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March 1967

Anemia During Acute Infections: Role of Glucose-6-Phosphate Dehydrogenase Deficiency in Negroes

Author Affiliations

Columbus, Ohio; Durham, NC

From the Division of Hematology and Oncology, The Ohio State University, Columbus (Dr. Mengel), and the Department of Medicine, Duke University, Durham (Drs. Metz and Yancey). Dr. Mengel is a John and Mary Markle Scholar in Academic Medicine. Dr. Metz is a Fellow in Hematology.

Arch Intern Med. 1967;119(3):287-290. doi:10.1001/archinte.1967.00290210119011

PHYSICIANS are often confronted with the problem of anemia occurring with various infectious diseases. Moderately severe anemia frequently develops during the course of chronic suppurative diseases,1-3 and presumably results primarily from depressed erythropoiesis. The less frequent anemia associated with acute infections usually has been assumed to result from elaboration of bacterial hemolysins, direct red blood cell (RBC) infestation, elevated titers of cold agglutinins, or transient hypersplenism.4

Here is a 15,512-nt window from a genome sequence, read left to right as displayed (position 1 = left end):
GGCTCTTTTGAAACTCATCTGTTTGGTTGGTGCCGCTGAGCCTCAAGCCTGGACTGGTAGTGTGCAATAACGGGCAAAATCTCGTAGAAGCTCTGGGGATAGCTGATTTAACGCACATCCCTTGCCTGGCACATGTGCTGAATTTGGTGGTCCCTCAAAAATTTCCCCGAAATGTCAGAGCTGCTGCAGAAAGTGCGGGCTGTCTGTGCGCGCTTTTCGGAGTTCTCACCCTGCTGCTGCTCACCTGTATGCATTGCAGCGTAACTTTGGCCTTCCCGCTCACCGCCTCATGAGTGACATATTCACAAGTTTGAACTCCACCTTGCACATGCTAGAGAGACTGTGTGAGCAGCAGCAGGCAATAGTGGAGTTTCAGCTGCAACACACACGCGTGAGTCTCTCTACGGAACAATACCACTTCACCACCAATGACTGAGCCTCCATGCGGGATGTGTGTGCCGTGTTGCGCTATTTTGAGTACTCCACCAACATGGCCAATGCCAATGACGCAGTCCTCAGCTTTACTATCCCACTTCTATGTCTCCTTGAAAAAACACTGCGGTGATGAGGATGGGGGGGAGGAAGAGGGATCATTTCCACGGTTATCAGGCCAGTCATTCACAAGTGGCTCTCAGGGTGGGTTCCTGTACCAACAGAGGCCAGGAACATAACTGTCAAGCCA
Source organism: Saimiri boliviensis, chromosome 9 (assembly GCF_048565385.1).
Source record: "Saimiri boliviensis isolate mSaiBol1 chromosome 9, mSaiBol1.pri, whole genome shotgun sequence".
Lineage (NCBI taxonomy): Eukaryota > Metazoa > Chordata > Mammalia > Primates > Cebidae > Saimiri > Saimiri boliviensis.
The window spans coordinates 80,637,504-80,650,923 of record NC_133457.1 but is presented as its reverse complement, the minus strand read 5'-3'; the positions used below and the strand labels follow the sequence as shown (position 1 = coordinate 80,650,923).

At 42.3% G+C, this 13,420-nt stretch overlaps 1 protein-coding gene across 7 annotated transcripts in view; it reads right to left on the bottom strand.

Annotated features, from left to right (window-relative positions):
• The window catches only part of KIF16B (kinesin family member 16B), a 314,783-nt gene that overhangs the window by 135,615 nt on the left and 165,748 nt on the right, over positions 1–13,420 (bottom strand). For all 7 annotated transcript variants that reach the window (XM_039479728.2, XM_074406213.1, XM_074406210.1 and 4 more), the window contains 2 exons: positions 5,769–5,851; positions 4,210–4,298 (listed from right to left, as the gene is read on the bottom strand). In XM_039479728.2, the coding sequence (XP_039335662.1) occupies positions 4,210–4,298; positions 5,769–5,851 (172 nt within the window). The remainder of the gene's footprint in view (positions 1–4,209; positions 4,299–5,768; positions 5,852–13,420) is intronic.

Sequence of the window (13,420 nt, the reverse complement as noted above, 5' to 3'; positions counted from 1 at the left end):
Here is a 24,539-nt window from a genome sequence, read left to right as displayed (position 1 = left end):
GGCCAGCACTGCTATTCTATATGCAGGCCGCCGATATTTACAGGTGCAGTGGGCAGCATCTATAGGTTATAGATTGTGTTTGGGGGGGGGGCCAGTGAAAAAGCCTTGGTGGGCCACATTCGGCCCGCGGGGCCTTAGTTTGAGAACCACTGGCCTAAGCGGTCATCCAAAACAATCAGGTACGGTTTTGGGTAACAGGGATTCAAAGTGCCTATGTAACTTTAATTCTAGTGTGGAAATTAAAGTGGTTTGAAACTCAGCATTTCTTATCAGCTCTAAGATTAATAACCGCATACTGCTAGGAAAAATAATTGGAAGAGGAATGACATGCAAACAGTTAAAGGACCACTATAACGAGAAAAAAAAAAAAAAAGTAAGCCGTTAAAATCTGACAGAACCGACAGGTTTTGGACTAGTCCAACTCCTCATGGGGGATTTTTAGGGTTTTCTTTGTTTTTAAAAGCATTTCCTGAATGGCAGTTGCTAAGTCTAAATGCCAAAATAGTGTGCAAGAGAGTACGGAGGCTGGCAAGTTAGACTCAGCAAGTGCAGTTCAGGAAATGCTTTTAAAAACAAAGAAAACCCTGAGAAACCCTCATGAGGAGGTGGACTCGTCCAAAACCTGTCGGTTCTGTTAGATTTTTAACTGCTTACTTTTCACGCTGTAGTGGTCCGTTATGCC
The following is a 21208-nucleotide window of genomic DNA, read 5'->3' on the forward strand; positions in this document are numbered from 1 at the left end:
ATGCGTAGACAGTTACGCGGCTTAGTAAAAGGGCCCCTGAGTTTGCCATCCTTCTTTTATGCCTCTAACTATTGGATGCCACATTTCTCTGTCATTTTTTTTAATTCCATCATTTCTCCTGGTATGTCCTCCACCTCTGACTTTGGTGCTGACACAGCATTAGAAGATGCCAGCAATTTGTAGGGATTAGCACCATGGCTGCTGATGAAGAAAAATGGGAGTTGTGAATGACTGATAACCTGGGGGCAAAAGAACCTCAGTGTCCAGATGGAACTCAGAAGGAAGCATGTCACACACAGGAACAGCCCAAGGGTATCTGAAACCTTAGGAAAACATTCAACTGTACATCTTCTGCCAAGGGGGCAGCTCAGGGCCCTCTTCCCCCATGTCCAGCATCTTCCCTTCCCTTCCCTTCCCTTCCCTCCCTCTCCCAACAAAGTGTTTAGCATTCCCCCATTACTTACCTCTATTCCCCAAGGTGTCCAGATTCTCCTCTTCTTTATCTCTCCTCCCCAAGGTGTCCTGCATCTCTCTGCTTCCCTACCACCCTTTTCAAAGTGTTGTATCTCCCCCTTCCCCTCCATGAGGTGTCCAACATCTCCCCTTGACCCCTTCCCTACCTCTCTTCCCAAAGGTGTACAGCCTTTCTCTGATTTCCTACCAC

We had been impressed by the greater frequency of transient anemia during the course of acute bacterial infections in Negroes (30% to 40%) as compared to whites (5% to 10%) (in unpublished data). Furthermore, only rarely were any of the aforementioned mechanisms of anemia identified. In preliminary studies a few such patients were found to be deficient in the RBC enzyme glucose-6-phosphate dehydrogenase (G-6-PD). The present study was undertaken to determine if an association between G-6-PD deficiency and the occurrence of significant

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